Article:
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jonasbn (1153)

jonasbn
  reversethis-{gro.napc} {ta} {nbsanoj}
http://e-diot.dk/
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Perl Programmer located in Copenhagen, Denmark. Active member of Copenhagen Perl Mongers.

Author of:

  • Business::DK::CPR
  • Business::DK::CVR
  • Business::DK::PO
  • Business::OnlinePayment::CashCow
  • Date::Holidays
  • Date::Holidays::Abstract
  • Date::Holidays::Super
  • Date::Pregnancy
  • Games::Bingo
  • Games::Bingo::Bot
  • Games::Bingo::Print
  • Module::Info::File
  • Module::Template::Setup
  • Test::Timer

and maintainer of:

  • Tie::Tools
  • XML::Conf
  • Workflow

Journal of jonasbn (1153)

Tuesday January 23, 2007
10:07 AM

"Why Programming Is Fun"

[ #32239 ]

In the last issue of Dr. Dobbs, there was an article entitled 'Why Programming is Fun', the article is a spin of from a blog entry by the author at:
http://blogs.codegear.com/davidi/archive/2006/08/19/26828.aspx

I can agree with most of the things he mention, then again some of the aspects are of no interest to me - and the same point originally authored by Fred Brooks seem to be more down my alley.

But as something, which is probably not particularly Perl, I think I would like to write up my own list, based on my work as a Perl programmer, some of these are also on the lists mentioned:

  • The joy of building things
  • The joy of building things fast
  • The happiness of seing you test suite pass 100%
  • The happiness of seing your work mature over time
  • The joy of freely refactoring and having your test suite point to you where you broke something
  • The joy of receiving a bug report or patch, that tells you somebody actually use your work (I do not get that often)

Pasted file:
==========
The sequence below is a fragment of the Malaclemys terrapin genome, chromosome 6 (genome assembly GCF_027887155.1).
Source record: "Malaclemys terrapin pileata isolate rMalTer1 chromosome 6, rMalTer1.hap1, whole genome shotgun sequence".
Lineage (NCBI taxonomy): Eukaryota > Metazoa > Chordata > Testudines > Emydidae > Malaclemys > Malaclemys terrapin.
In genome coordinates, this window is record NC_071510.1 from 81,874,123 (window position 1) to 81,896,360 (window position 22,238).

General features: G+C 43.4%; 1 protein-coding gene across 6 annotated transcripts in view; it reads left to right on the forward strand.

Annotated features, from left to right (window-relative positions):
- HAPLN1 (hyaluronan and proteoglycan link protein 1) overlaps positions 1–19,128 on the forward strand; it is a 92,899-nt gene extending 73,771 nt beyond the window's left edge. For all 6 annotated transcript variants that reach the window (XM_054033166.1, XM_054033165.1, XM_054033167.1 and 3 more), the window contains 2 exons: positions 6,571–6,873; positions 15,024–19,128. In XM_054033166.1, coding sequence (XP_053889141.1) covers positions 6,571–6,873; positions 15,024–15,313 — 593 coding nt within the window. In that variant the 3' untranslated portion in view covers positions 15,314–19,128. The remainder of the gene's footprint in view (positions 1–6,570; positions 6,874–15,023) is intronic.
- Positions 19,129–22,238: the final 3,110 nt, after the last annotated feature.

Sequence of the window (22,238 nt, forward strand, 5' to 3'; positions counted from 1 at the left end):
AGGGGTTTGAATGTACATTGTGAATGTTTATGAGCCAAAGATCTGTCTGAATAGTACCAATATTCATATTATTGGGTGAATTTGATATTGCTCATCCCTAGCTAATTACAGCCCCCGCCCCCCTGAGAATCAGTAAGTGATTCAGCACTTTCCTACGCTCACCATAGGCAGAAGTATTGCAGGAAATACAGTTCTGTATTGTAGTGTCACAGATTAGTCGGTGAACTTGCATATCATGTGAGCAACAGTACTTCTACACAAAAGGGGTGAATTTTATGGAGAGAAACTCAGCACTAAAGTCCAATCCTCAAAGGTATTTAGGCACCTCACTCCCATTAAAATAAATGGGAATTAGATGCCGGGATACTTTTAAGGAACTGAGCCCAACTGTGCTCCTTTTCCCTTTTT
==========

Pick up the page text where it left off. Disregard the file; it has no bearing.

• The feeling standing on the shoulders of giants when you discover a cool CPAN module, which does just what you need
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    • Writing something Perl-ish, which does not look like any other language, it is not often I do this, but once in a while I do something Perl and I sense joy and happiness
  • I like it because, when I talk to them, the electrons talk back. In real life, people don't talk back. I am a teacher.

    Programming is therapy for me, reassuring me that I am not completely incompetent.

    What I wouldn't like about being a programmer for a living is interacting with users. Going out to install an application on a user's machine, for example. What a terrible level of interaction with other people. What terrible interpersonal relationships.

    I think I'll stick to teaching.
    • Well users are not as bad as the rumours say.

      The interesting thing about working with users is that it can sometimes get you to interact with the electrons in ways you would never have thought of yourself.

      Much like one of the other side effects of working like working with fellow programmers, you can make one plus one give three.

      The therapeutic feeling you describe is familiar to me and there is nothing like being alone with the electrons, but believe me that expanding this sphere can be very therapeutic as